Yale Law School Professor Steven Duke made a career out of counseling prison inmates. Now he is trying to free one of New Jersey’s most notrious mobsters.
Duke scored a victory Tuesday when the New Jersey Superior Court compelled Thomas Ricciardi, who claims his affidavit attesting to the innocence of Duke’s client — reputed mob boss Martin Taccetta — is forged, to testify in court. Ricciardi’s affidavit affirms Taccetta’s innocence in the murder of Vincent J. “Jimmy Sinatra” Craparotta, which occurred at Craparotta’s auto dealership in Dover Township, N.J. more than a decade ago. But the New Jersey Division of Criminal Justice claims that three affidavits Duke submitted in July, which are purportedly signed by Ricciardi, his wife and his brother, are fraudulent.
Ricciardi and Taccetta — who is currently incarcerated in Trenton’s New Jersey State Prison — were both convicted of racketeering, extortion and murder in connection with Craparotta’s death, and the affidavits could be key evidence in overturning Taccetta’s 30-years-to-life conviction.
An inquiry into the alleged forgeries is ongoing, said New Jersey Assistant Attorney General Robert Leaman, the lead prosecutor in the case.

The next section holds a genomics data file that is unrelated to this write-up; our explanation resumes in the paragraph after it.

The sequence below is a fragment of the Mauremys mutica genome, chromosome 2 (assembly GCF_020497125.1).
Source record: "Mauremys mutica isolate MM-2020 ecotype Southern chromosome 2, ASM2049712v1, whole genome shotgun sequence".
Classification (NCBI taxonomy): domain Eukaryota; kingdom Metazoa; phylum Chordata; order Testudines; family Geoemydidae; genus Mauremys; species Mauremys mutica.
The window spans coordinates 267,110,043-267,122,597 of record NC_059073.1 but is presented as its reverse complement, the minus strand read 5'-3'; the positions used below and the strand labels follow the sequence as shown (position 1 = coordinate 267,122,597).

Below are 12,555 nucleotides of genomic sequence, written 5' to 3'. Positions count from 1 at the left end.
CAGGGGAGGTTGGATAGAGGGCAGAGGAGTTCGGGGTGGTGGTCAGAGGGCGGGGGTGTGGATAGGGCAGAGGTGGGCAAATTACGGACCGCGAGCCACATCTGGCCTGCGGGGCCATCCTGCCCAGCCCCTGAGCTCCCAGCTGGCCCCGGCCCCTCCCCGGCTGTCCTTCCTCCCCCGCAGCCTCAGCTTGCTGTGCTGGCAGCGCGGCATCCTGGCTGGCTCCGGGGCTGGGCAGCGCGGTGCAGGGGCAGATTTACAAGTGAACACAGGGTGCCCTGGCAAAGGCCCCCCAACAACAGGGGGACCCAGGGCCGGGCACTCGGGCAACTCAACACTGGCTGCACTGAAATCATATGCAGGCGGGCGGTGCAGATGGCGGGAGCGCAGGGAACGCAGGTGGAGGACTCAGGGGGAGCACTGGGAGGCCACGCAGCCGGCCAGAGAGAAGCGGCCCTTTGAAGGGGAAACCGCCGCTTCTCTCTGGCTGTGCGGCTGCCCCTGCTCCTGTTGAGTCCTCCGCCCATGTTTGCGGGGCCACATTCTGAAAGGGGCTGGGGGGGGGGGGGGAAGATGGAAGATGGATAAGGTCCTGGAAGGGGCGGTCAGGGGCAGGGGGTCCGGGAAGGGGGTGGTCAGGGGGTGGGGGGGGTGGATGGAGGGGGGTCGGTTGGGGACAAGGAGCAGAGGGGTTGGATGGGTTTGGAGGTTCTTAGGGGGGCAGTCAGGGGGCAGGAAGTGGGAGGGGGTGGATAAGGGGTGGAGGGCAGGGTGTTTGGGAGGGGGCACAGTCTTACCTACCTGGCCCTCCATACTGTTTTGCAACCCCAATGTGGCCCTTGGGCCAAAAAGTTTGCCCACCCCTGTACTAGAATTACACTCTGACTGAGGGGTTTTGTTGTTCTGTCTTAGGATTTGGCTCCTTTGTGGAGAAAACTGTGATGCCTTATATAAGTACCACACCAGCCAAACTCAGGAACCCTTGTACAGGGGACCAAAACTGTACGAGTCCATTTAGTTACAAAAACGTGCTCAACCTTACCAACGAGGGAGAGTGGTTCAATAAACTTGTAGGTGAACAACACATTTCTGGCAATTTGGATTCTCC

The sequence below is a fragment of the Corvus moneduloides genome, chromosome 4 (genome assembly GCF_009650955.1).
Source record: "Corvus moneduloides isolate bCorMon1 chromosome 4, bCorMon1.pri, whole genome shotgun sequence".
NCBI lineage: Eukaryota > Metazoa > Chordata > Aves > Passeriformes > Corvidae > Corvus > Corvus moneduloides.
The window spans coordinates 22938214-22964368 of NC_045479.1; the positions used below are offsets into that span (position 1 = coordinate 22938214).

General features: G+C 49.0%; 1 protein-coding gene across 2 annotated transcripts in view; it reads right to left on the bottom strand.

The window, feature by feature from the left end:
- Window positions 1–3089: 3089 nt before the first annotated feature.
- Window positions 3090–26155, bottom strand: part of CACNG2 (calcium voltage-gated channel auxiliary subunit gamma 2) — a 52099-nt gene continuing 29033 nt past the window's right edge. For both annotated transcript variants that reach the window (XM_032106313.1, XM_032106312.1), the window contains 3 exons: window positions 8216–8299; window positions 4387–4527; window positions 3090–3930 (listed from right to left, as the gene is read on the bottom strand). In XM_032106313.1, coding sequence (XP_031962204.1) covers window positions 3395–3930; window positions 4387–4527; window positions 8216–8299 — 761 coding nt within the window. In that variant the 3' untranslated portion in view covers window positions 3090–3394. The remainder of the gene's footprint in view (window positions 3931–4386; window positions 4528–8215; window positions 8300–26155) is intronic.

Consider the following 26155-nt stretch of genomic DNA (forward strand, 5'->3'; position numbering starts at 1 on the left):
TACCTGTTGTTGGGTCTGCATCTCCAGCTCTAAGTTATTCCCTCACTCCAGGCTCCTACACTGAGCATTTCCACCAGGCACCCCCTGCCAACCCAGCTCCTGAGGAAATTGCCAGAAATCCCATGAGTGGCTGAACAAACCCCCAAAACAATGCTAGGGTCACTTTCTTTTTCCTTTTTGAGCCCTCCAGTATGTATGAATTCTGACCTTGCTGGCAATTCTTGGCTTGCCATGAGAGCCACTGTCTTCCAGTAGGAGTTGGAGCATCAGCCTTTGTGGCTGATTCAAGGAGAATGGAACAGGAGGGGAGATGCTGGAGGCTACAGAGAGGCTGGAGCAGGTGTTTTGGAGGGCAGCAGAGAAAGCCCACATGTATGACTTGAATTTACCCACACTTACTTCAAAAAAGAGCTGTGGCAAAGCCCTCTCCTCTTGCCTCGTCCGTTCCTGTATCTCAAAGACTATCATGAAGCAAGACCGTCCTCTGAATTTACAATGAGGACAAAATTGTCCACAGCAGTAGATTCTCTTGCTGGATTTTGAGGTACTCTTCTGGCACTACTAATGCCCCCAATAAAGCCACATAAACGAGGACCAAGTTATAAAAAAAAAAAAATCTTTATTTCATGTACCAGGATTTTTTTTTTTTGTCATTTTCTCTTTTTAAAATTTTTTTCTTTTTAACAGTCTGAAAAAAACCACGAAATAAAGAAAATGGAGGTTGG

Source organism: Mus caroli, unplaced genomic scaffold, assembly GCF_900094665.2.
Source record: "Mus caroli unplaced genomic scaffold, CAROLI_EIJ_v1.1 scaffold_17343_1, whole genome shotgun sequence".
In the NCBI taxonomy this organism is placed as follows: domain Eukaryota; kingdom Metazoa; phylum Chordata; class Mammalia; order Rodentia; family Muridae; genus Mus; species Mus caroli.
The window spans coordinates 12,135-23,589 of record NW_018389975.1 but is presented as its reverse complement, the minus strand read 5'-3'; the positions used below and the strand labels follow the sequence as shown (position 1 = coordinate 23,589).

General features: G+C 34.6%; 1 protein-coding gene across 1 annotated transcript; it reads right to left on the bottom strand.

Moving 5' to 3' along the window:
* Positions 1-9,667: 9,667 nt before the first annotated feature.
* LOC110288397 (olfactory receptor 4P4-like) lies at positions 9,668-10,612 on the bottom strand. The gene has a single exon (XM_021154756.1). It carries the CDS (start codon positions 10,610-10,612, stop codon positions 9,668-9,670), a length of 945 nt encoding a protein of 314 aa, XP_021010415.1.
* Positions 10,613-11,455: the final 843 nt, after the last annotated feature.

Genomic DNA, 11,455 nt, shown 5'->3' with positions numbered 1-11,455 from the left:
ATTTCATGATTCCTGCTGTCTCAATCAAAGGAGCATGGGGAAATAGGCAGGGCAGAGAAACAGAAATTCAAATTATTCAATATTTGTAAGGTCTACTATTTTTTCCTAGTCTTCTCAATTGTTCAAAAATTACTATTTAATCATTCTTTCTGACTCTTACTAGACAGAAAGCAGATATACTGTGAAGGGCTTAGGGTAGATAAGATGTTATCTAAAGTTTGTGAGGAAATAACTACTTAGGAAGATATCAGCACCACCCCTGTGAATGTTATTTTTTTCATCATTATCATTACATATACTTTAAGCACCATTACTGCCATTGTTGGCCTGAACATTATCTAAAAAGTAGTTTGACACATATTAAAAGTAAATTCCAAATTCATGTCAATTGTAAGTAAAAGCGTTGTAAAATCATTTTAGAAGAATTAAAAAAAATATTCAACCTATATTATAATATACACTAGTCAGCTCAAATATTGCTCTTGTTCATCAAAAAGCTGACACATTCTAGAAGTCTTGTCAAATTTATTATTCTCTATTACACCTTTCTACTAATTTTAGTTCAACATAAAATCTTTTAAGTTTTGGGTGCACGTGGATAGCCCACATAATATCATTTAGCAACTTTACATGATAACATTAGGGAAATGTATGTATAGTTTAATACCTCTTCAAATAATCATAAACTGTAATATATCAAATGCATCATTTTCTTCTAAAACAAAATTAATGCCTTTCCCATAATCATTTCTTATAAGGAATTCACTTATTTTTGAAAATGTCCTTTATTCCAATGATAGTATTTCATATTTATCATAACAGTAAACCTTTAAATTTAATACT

“We will continue our investigation into potential criminality and follow the facts wherever they lead us, even if that’s to the steps of New Haven,” he said.
Ricciardi came to Yale this summer to sign the affidavit, which was notarized by Duke’s assistant. Duke, who has not being charged with any wrongdoing, said he has witnesses who will affirm that Ricciardi was physically present in New Haven.
“I’m prepared to defend it,” Duke said.
Leaman alleges that Ricciardi and his wife and brother were not in Connecticut on July 17, 2005, the date the affidavit was signed. Leaman said the court order for Ricciardi’s testimony could jeopardize his safety because Ricciardi is currently in a witness protection program and lives in a community where people are not aware of his criminal past.
“It would put him in great physical jeopardy to be brought back here,” Leaman said.
The alleged forgeries has not yet produced a clear suspect, although authorities believe a crime was committed, Leaman said.
“Often it happens in a criminal case that someone’s lying and someone’s telling the truth,” Duke said. “There will be a determination in a couple of months of who’s lying.”
Duke, professor of Science and Technology at the Law School, has taught at Yale for more than 40 years and currently teaches a criminal law course called “Convicting the Innocent.” In 2001, he represented former Saybrook College Master Antonio Lasaga in front of the Yale Corporation, which upheld a decision to revoke Lasaga’s tenure after he admitted to possessing child pornography. Lasaga is currently serving a 15-year sentence for that offense concurrently with another 20-year sentence for the sexual assault of a minor.